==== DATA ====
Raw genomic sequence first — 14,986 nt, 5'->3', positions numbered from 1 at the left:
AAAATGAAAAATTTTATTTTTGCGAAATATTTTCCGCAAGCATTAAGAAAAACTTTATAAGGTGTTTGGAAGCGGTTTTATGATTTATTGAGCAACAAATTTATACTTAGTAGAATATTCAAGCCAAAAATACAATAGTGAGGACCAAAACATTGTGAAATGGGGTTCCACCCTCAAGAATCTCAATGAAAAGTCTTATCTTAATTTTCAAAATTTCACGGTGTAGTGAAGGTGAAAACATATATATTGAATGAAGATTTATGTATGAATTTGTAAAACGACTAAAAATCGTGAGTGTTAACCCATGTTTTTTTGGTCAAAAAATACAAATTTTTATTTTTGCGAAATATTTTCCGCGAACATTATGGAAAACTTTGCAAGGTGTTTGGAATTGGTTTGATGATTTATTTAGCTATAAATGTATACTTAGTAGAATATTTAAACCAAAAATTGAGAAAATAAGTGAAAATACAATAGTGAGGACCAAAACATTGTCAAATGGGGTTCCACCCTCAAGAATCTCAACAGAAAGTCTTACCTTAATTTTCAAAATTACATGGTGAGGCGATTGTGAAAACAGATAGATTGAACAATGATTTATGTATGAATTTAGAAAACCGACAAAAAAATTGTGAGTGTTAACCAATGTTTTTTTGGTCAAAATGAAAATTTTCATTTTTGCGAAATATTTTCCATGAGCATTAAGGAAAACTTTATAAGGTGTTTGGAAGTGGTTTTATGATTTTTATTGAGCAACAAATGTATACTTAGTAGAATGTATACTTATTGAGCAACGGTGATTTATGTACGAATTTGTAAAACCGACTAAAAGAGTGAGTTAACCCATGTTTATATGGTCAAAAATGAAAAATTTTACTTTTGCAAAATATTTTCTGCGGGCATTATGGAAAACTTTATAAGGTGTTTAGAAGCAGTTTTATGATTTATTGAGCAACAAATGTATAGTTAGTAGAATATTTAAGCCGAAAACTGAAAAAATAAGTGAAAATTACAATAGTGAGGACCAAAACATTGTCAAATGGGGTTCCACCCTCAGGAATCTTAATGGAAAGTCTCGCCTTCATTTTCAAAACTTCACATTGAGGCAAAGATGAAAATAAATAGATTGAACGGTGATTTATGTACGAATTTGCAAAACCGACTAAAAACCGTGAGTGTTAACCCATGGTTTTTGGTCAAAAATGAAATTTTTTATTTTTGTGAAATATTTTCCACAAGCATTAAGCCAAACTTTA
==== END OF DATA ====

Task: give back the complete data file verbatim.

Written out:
Raw genomic sequence first — 14,986 nt, 5'->3', positions numbered from 1 at the left:
AAAATGAAAAATTTTATTTTTGCGAAATATTTTCCGCAAGCATTAAGAAAAACTTTATAAGGTGTTTGGAAGCGGTTTTATGATTTATTGAGCAACAAATTTATACTTAGTAGAATATTCAAGCCAAAAATACAATAGTGAGGACCAAAACATTGTGAAATGGGGTTCCACCCTCAAGAATCTCAATGAAAAGTCTTATCTTAATTTTCAAAATTTCACGGTGTAGTGAAGGTGAAAACATATATATTGAATGAAGATTTATGTATGAATTTGTAAAACGACTAAAAATCGTGAGTGTTAACCCATGTTTTTTTGGTCAAAAAATACAAATTTTTATTTTTGCGAAATATTTTCCGCGAACATTATGGAAAACTTTGCAAGGTGTTTGGAATTGGTTTGATGATTTATTTAGCTATAAATGTATACTTAGTAGAATATTTAAACCAAAAATTGAGAAAATAAGTGAAAATACAATAGTGAGGACCAAAACATTGTCAAATGGGGTTCCACCCTCAAGAATCTCAACAGAAAGTCTTACCTTAATTTTCAAAATTACATGGTGAGGCGATTGTGAAAACAGATAGATTGAACAATGATTTATGTATGAATTTAGAAAACCGACAAAAAAATTGTGAGTGTTAACCAATGTTTTTTTGGTCAAAATGAAAATTTTCATTTTTGCGAAATATTTTCCATGAGCATTAAGGAAAACTTTATAAGGTGTTTGGAAGTGGTTTTATGATTTTTATTGAGCAACAAATGTATACTTAGTAGAATGTATACTTATTGAGCAACGGTGATTTATGTACGAATTTGTAAAACCGACTAAAAGAGTGAGTTAACCCATGTTTATATGGTCAAAAATGAAAAATTTTACTTTTGCAAAATATTTTCTGCGGGCATTATGGAAAACTTTATAAGGTGTTTAGAAGCAGTTTTATGATTTATTGAGCAACAAATGTATAGTTAGTAGAATATTTAAGCCGAAAACTGAAAAAATAAGTGAAAATTACAATAGTGAGGACCAAAACATTGTCAAATGGGGTTCCACCCTCAGGAATCTTAATGGAAAGTCTCGCCTTCATTTTCAAAACTTCACATTGAGGCAAAGATGAAAATAAATAGATTGAACGGTGATTTATGTACGAATTTGCAAAACCGACTAAAAACCGTGAGTGTTAACCCATGGTTTTTGGTCAAAAATGAAATTTTTTATTTTTGTGAAATATTTTCCACAAGCATTAAGCCAAACTTTA